Amelia Earhart Fellowship Award
The spirit of Amelia lives on through the Zonta International Amelia Earhart Fellowship Award program, founded in 1938 to support women pursuing graduate degrees in aerospace-related sciences and engineering. The Amelia Earhart Fellowship Awards Committee selected 35 Fellows for 1997-98 from the 124 qualified applications. The selected Fellows are sent to the Zonta International Board for approval. The number of Fellowships awarded is based on the contributions of Zontians.
Amelia Earhart was the first woman to fly solo across the Atlantic Ocean, in 1932. She disappeared on July 2, 1937, while attempting to circle the globe.
Zonta International Amelia Earhart Day - January 11
"Slowly the prejudice against women is lessening, and it appears probable that before long they will compete on equal terms." - Amelia Earhart, 1931
WORLD FLIGHT 1997
American Pilot Linda Finch flew out to Oakland, California on March 17, 1997, and replicated Earhart's around-the-world flight attempt that ended 60 years ago when Earhart disappeared in the Pacific Ocean. Earhart was attempting to become the first pilot to circumnavigate the world at its widest point, the equator.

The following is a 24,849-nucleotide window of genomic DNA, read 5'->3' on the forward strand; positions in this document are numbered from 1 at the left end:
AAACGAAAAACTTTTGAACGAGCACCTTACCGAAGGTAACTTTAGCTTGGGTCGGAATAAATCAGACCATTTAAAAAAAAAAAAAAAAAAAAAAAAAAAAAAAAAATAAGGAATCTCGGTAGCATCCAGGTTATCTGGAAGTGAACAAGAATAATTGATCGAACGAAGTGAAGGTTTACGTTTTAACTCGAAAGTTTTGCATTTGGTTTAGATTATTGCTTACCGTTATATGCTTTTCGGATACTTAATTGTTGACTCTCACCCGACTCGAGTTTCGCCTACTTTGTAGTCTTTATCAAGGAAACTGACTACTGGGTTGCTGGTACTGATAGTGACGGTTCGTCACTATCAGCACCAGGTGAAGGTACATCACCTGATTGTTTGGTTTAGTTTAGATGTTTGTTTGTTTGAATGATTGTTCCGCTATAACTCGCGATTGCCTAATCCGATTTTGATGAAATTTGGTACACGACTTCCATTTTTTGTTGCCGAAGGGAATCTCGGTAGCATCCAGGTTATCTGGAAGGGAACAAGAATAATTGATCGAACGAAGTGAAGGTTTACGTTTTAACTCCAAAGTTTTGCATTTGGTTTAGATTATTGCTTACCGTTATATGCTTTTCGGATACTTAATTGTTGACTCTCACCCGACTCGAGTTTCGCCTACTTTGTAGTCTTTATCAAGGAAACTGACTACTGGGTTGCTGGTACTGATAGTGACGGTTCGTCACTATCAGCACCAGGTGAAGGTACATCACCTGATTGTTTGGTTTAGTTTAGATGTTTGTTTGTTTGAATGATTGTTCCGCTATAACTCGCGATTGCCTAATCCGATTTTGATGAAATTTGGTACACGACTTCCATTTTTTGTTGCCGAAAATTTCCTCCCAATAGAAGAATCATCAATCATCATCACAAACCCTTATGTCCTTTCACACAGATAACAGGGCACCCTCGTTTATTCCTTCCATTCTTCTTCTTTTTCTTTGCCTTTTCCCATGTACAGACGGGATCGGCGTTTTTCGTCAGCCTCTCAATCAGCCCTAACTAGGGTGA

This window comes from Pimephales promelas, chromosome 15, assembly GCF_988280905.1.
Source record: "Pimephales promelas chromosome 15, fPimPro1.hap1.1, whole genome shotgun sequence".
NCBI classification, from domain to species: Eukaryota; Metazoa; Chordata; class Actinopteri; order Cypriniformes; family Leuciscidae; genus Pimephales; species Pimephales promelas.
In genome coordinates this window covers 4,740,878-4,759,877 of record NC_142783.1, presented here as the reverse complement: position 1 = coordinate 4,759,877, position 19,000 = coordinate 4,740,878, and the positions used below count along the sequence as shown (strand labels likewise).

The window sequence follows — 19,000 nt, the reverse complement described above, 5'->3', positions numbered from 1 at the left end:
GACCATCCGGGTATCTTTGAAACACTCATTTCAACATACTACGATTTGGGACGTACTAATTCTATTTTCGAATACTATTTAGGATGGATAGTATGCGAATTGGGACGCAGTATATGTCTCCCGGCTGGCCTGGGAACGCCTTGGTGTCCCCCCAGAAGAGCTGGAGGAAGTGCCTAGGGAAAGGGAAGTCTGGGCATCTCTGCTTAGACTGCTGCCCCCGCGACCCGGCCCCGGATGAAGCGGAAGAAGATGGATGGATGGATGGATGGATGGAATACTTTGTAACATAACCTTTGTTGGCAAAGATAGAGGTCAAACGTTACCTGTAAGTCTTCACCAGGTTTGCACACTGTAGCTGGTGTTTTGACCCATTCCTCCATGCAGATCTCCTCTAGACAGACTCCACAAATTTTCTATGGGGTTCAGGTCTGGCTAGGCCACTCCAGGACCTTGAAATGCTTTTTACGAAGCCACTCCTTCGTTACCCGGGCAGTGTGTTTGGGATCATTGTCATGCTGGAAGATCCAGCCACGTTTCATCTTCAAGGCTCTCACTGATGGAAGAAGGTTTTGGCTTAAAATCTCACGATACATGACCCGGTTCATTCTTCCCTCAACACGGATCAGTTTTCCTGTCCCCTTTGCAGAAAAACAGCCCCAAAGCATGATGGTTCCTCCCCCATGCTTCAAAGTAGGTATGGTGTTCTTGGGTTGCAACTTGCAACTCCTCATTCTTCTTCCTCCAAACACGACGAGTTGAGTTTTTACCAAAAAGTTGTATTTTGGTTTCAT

Finch was flying a plane nearly identical to Earhart's, a Lockheed Electra 10-E which she restored and modified for World Flight 1997. Aviation enthusiast Finch dropped three wreaths over Howland Island in memory of Amelia Earhart. One wreath was from Zonta, one from the mayor of Atchison, Kansas, Earhart's home town, and the third was from Finch to express her admiration of Earhart.
"Amelia Earhart believed in herself and her dream," says Linda Finch. "If she had completed her around-the-world journey, history would focus on her skill, courage, and daring. World Flight 1997 is our way of sharing her message with the world."
The trip took more than two months and was sponsored by engine builder, Pratt and Whitney.